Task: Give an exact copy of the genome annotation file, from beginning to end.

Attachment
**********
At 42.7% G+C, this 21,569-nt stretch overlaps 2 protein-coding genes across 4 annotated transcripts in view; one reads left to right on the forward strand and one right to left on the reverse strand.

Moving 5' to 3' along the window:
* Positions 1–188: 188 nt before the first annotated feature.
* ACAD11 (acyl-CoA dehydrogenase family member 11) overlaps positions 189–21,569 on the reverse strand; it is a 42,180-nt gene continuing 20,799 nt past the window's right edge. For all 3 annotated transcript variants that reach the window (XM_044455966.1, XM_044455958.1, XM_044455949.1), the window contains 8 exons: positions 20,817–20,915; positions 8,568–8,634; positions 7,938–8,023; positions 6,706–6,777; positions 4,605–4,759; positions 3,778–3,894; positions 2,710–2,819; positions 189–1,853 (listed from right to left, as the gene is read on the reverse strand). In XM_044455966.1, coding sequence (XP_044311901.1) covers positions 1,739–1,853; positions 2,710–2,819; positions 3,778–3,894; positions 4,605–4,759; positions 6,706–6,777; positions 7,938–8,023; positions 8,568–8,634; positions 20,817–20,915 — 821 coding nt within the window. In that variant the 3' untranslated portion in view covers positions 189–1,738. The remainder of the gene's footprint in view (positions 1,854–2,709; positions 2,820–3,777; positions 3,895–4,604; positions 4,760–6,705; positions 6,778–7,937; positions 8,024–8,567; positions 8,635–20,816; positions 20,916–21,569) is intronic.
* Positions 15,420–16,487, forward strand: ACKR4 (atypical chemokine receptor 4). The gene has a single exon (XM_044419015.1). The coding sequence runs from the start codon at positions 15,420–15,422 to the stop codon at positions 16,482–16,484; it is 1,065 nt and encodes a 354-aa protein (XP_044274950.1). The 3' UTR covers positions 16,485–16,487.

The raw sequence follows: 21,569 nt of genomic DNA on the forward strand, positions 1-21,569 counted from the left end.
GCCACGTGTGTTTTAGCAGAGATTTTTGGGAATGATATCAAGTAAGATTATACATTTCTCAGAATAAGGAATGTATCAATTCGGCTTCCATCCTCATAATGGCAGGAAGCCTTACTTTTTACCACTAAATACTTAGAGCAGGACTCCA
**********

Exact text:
At 42.7% G+C, this 21,569-nt stretch overlaps 2 protein-coding genes across 4 annotated transcripts in view; one reads left to right on the forward strand and one right to left on the reverse strand.

Moving 5' to 3' along the window:
* Positions 1–188: 188 nt before the first annotated feature.
* ACAD11 (acyl-CoA dehydrogenase family member 11) overlaps positions 189–21,569 on the reverse strand; it is a 42,180-nt gene continuing 20,799 nt past the window's right edge. For all 3 annotated transcript variants that reach the window (XM_044455966.1, XM_044455958.1, XM_044455949.1), the window contains 8 exons: positions 20,817–20,915; positions 8,568–8,634; positions 7,938–8,023; positions 6,706–6,777; positions 4,605–4,759; positions 3,778–3,894; positions 2,710–2,819; positions 189–1,853 (listed from right to left, as the gene is read on the reverse strand). In XM_044455966.1, coding sequence (XP_044311901.1) covers positions 1,739–1,853; positions 2,710–2,819; positions 3,778–3,894; positions 4,605–4,759; positions 6,706–6,777; positions 7,938–8,023; positions 8,568–8,634; positions 20,817–20,915 — 821 coding nt within the window. In that variant the 3' untranslated portion in view covers positions 189–1,738. The remainder of the gene's footprint in view (positions 1,854–2,709; positions 2,820–3,777; positions 3,895–4,604; positions 4,760–6,705; positions 6,778–7,937; positions 8,024–8,567; positions 8,635–20,816; positions 20,916–21,569) is intronic.
* Positions 15,420–16,487, forward strand: ACKR4 (atypical chemokine receptor 4). The gene has a single exon (XM_044419015.1). The coding sequence runs from the start codon at positions 15,420–15,422 to the stop codon at positions 16,482–16,484; it is 1,065 nt and encodes a 354-aa protein (XP_044274950.1). The 3' UTR covers positions 16,485–16,487.

The raw sequence follows: 21,569 nt of genomic DNA on the forward strand, positions 1-21,569 counted from the left end.
GCCACGTGTGTTTTAGCAGAGATTTTTGGGAATGATATCAAGTAAGATTATACATTTCTCAGAATAAGGAATGTATCAATTCGGCTTCCATCCTCATAATGGCAGGAAGCCTTACTTTTTACCACTAAATACTTAGAGCAGGACTCCA